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The End of Energy: The Unmaking of America's Environment, Security, and Independence

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Forty years of energy incompetence: villains, failures of leadership, and missed opportunities. Americans take for granted that when we flip a switch the light will go on, when we turn up the thermostat the room will get warm, and when we pull up to the pump gas will be plentiful and relatively cheap. In The End of Energy, Michael Graetz shows us that we have been living a Forty years of energy incompetence: villains, failures of leadership, and missed opportunities. Americans take for granted that when we flip a switch the light will go on, when we turn up the thermostat the room will get warm, and when we pull up to the pump gas will be plentiful and relatively cheap. In The End of Energy, Michael Graetz shows us that we have been living an energy delusion for forty years. Until the 1970s, we produced domestically all the oil we needed to run our power plants, heat our homes, and fuel our cars. Since then, we have had to import most of the oil we use, much of it from the Middle East. And we rely on an even dirtier fuel--coal--to produce half of our electricity. Graetz describes more than forty years of energy policy incompetence and argues that we must make better decisions for our energy future. Despite thousands of pages of energy legislation since the 1970s (passed by a Congress that tended to elevate narrow parochial interests over our national goals), Americans have never been asked to pay a price that reflects the real cost of the energy they consume. Until Americans face the facts about price, our energy incompetence will continue--and along with it the unraveling of our environment, security, and independence.


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Forty years of energy incompetence: villains, failures of leadership, and missed opportunities. Americans take for granted that when we flip a switch the light will go on, when we turn up the thermostat the room will get warm, and when we pull up to the pump gas will be plentiful and relatively cheap. In The End of Energy, Michael Graetz shows us that we have been living a Forty years of energy incompetence: villains, failures of leadership, and missed opportunities. Americans take for granted that when we flip a switch the light will go on, when we turn up the thermostat the room will get warm, and when we pull up to the pump gas will be plentiful and relatively cheap. In The End of Energy, Michael Graetz shows us that we have been living an energy delusion for forty years. Until the 1970s, we produced domestically all the oil we needed to run our power plants, heat our homes, and fuel our cars. Since then, we have had to import most of the oil we use, much of it from the Middle East. And we rely on an even dirtier fuel--coal--to produce half of our electricity. Graetz describes more than forty years of energy policy incompetence and argues that we must make better decisions for our energy future. Despite thousands of pages of energy legislation since the 1970s (passed by a Congress that tended to elevate narrow parochial interests over our national goals), Americans have never been asked to pay a price that reflects the real cost of the energy they consume. Until Americans face the facts about price, our energy incompetence will continue--and along with it the unraveling of our environment, security, and independence.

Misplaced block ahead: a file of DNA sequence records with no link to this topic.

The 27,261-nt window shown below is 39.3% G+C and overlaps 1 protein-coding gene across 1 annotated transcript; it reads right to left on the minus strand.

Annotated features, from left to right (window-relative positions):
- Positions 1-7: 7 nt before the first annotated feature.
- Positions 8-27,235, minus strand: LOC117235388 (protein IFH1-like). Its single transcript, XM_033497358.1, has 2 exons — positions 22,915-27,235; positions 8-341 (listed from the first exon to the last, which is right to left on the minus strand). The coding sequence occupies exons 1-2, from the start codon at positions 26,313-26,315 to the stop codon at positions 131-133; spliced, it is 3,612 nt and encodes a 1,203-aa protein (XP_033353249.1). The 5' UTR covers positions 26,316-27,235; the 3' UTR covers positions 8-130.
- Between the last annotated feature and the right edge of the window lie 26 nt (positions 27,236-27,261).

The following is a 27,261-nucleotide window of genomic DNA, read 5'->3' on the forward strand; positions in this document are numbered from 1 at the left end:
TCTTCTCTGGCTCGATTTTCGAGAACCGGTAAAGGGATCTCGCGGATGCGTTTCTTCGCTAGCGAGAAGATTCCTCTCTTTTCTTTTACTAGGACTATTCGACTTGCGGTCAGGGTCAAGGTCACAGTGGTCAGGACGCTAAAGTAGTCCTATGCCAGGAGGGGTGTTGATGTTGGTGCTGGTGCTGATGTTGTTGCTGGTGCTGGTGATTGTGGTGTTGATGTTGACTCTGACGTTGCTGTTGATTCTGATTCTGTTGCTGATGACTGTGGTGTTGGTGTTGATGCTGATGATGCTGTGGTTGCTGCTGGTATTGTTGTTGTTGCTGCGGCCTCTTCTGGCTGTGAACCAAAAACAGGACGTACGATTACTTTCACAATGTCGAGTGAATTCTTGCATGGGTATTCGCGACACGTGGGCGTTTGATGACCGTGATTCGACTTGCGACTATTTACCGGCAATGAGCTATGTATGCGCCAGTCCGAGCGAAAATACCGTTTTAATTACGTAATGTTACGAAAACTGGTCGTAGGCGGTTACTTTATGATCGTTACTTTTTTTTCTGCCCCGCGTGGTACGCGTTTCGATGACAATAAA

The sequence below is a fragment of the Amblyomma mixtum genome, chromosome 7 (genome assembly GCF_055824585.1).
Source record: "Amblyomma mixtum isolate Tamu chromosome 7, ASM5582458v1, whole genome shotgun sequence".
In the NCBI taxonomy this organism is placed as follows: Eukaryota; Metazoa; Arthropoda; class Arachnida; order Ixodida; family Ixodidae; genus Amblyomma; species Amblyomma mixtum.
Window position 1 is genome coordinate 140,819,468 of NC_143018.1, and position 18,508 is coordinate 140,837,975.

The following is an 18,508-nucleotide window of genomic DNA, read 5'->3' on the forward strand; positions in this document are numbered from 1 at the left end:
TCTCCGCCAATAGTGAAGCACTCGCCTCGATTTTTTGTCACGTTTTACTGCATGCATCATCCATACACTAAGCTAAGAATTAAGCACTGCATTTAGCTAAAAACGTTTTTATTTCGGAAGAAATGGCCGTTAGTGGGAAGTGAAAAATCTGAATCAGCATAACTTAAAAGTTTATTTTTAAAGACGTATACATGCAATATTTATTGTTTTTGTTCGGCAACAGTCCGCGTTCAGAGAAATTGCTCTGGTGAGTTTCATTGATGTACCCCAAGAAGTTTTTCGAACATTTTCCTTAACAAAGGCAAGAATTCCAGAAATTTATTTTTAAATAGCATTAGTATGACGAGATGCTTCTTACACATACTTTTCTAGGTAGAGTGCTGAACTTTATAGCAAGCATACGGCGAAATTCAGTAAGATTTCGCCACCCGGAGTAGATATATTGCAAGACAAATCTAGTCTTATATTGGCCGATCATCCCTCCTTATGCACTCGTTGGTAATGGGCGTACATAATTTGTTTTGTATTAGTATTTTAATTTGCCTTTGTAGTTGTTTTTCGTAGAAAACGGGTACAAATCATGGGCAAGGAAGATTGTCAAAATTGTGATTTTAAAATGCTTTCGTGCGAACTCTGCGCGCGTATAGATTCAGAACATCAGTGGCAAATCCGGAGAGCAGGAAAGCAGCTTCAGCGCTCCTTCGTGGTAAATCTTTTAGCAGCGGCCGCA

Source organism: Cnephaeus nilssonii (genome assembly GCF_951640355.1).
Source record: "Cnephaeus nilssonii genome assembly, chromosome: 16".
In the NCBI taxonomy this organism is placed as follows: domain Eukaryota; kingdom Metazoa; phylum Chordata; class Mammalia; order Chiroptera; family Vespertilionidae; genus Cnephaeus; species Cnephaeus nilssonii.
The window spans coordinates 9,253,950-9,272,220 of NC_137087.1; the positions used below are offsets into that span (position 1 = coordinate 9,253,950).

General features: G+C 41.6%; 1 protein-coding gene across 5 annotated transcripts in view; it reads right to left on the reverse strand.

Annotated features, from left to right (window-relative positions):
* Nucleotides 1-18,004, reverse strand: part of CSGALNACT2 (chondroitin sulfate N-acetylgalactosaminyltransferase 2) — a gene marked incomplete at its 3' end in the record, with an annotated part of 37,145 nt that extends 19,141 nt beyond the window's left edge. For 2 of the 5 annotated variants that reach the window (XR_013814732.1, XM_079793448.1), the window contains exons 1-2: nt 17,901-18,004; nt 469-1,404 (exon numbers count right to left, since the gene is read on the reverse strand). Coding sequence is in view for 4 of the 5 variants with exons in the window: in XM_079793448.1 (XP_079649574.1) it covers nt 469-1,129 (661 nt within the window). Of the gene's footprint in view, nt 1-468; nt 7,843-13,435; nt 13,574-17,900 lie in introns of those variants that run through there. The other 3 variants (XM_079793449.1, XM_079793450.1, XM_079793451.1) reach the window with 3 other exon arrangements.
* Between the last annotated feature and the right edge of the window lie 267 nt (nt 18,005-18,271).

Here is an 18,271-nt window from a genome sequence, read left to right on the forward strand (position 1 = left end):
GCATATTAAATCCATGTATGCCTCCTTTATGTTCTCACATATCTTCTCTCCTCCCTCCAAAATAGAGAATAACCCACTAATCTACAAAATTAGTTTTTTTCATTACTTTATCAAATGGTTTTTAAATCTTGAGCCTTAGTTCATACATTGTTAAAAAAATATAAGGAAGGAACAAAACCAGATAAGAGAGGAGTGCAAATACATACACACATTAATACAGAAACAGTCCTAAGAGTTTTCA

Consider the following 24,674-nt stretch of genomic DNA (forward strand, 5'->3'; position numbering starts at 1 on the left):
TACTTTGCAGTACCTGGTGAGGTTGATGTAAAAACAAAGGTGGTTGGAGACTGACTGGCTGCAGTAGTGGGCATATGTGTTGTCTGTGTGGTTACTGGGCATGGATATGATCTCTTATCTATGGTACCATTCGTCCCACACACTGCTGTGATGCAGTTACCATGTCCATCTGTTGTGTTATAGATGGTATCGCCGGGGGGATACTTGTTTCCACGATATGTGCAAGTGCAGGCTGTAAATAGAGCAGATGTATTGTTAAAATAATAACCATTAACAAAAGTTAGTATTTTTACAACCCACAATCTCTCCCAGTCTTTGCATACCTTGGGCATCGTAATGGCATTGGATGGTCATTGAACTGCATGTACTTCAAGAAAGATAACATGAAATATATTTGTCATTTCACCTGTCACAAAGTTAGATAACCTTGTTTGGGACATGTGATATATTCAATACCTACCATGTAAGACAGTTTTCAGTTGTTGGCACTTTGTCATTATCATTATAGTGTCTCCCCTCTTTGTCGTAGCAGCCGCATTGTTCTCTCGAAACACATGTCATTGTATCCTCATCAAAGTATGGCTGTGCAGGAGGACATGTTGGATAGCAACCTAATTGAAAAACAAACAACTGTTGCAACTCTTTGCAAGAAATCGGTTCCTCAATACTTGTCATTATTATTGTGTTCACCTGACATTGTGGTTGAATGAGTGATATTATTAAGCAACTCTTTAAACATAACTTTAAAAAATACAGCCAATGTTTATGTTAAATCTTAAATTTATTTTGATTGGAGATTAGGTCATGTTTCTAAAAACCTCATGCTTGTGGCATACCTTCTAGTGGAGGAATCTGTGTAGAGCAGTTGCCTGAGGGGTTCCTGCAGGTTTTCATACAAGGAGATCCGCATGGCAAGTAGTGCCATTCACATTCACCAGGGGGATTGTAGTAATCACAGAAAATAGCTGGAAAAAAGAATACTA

30 review for The End of Energy: The Unmaking of America's Environment, Security, and Independence

  1. 4 out of 5

    Vance

    This book discusses, in detail, the history among the energy sector, political uncertainty, and oil-producing nations. In particular, there is a considerable amount of focus on the Nixon and Carter Administrations; this is for good reason since there were a number of environmental proposals put forth during both of these presidencies. There is much that was learned not to do from these programs (i.e. price controls), but there is more we should have learned (i.e. subsidizing companies is wastefu This book discusses, in detail, the history among the energy sector, political uncertainty, and oil-producing nations. In particular, there is a considerable amount of focus on the Nixon and Carter Administrations; this is for good reason since there were a number of environmental proposals put forth during both of these presidencies. There is much that was learned not to do from these programs (i.e. price controls), but there is more we should have learned (i.e. subsidizing companies is wasteful). There are many challenges when trying to promote enough energy to fuel economic growth and prosperity and preserve the environment. The most efficient apparatus to achieve this goal is through a spontaneous order of activity that provides market prices. If you want an easy book to read (a bit long-winded at times) that describes the history of the political and economic environment regarding the energy sector, then this book is for you.

  2. 4 out of 5

    John

    Real Good

  3. 5 out of 5

    Christian

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  5. 5 out of 5

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    Tristan Kessler

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    Claire Frederick

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  17. 5 out of 5

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    William Nist

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    Maxwell Kushner-Lenhoff

  23. 4 out of 5

    J

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  26. 5 out of 5

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    Justreadin

  29. 4 out of 5

    Levi

  30. 5 out of 5

    Caleb

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